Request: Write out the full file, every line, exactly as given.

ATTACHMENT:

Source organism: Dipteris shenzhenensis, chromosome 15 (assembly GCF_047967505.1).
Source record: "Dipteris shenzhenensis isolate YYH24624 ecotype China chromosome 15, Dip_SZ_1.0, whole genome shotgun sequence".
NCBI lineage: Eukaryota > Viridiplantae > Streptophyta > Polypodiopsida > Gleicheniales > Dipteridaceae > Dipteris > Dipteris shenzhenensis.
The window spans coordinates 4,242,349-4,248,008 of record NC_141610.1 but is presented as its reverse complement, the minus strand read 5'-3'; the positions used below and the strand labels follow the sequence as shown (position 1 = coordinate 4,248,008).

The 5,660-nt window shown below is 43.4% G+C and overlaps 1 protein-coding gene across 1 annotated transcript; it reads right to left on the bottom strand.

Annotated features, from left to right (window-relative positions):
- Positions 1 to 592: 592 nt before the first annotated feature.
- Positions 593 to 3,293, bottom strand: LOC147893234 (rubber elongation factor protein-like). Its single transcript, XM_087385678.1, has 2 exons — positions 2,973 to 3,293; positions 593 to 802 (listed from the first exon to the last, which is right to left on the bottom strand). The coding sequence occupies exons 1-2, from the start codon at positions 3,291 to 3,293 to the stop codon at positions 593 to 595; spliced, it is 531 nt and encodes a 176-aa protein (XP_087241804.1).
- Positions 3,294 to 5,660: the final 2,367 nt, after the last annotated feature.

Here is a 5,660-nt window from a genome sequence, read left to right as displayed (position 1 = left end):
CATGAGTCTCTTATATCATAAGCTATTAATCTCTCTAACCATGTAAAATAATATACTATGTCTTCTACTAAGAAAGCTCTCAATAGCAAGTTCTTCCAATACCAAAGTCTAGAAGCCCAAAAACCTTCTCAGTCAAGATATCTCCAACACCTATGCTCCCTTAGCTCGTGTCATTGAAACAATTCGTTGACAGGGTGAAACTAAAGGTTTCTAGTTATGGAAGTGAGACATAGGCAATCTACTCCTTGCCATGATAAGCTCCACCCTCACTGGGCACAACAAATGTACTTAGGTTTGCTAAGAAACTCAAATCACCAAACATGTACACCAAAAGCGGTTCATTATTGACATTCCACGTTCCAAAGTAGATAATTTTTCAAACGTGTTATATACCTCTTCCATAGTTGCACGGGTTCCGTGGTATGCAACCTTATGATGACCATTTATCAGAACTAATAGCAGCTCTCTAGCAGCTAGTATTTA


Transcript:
Source organism: Dipteris shenzhenensis, chromosome 15 (assembly GCF_047967505.1).
Source record: "Dipteris shenzhenensis isolate YYH24624 ecotype China chromosome 15, Dip_SZ_1.0, whole genome shotgun sequence".
NCBI lineage: Eukaryota > Viridiplantae > Streptophyta > Polypodiopsida > Gleicheniales > Dipteridaceae > Dipteris > Dipteris shenzhenensis.
The window spans coordinates 4,242,349-4,248,008 of record NC_141610.1 but is presented as its reverse complement, the minus strand read 5'-3'; the positions used below and the strand labels follow the sequence as shown (position 1 = coordinate 4,248,008).

The 5,660-nt window shown below is 43.4% G+C and overlaps 1 protein-coding gene across 1 annotated transcript; it reads right to left on the bottom strand.

Annotated features, from left to right (window-relative positions):
- Positions 1 to 592: 592 nt before the first annotated feature.
- Positions 593 to 3,293, bottom strand: LOC147893234 (rubber elongation factor protein-like). Its single transcript, XM_087385678.1, has 2 exons — positions 2,973 to 3,293; positions 593 to 802 (listed from the first exon to the last, which is right to left on the bottom strand). The coding sequence occupies exons 1-2, from the start codon at positions 3,291 to 3,293 to the stop codon at positions 593 to 595; spliced, it is 531 nt and encodes a 176-aa protein (XP_087241804.1).
- Positions 3,294 to 5,660: the final 2,367 nt, after the last annotated feature.

Here is a 5,660-nt window from a genome sequence, read left to right as displayed (position 1 = left end):
CATGAGTCTCTTATATCATAAGCTATTAATCTCTCTAACCATGTAAAATAATATACTATGTCTTCTACTAAGAAAGCTCTCAATAGCAAGTTCTTCCAATACCAAAGTCTAGAAGCCCAAAAACCTTCTCAGTCAAGATATCTCCAACACCTATGCTCCCTTAGCTCGTGTCATTGAAACAATTCGTTGACAGGGTGAAACTAAAGGTTTCTAGTTATGGAAGTGAGACATAGGCAATCTACTCCTTGCCATGATAAGCTCCACCCTCACTGGGCACAACAAATGTACTTAGGTTTGCTAAGAAACTCAAATCACCAAACATGTACACCAAAAGCGGTTCATTATTGACATTCCACGTTCCAAAGTAGATAATTTTTCAAACGTGTTATATACCTCTTCCATAGTTGCACGGGTTCCGTGGTATGCAACCTTATGATGACCATTTATCAGAACTAATAGCAGCTCTCTAGCAGCTAGTATTTA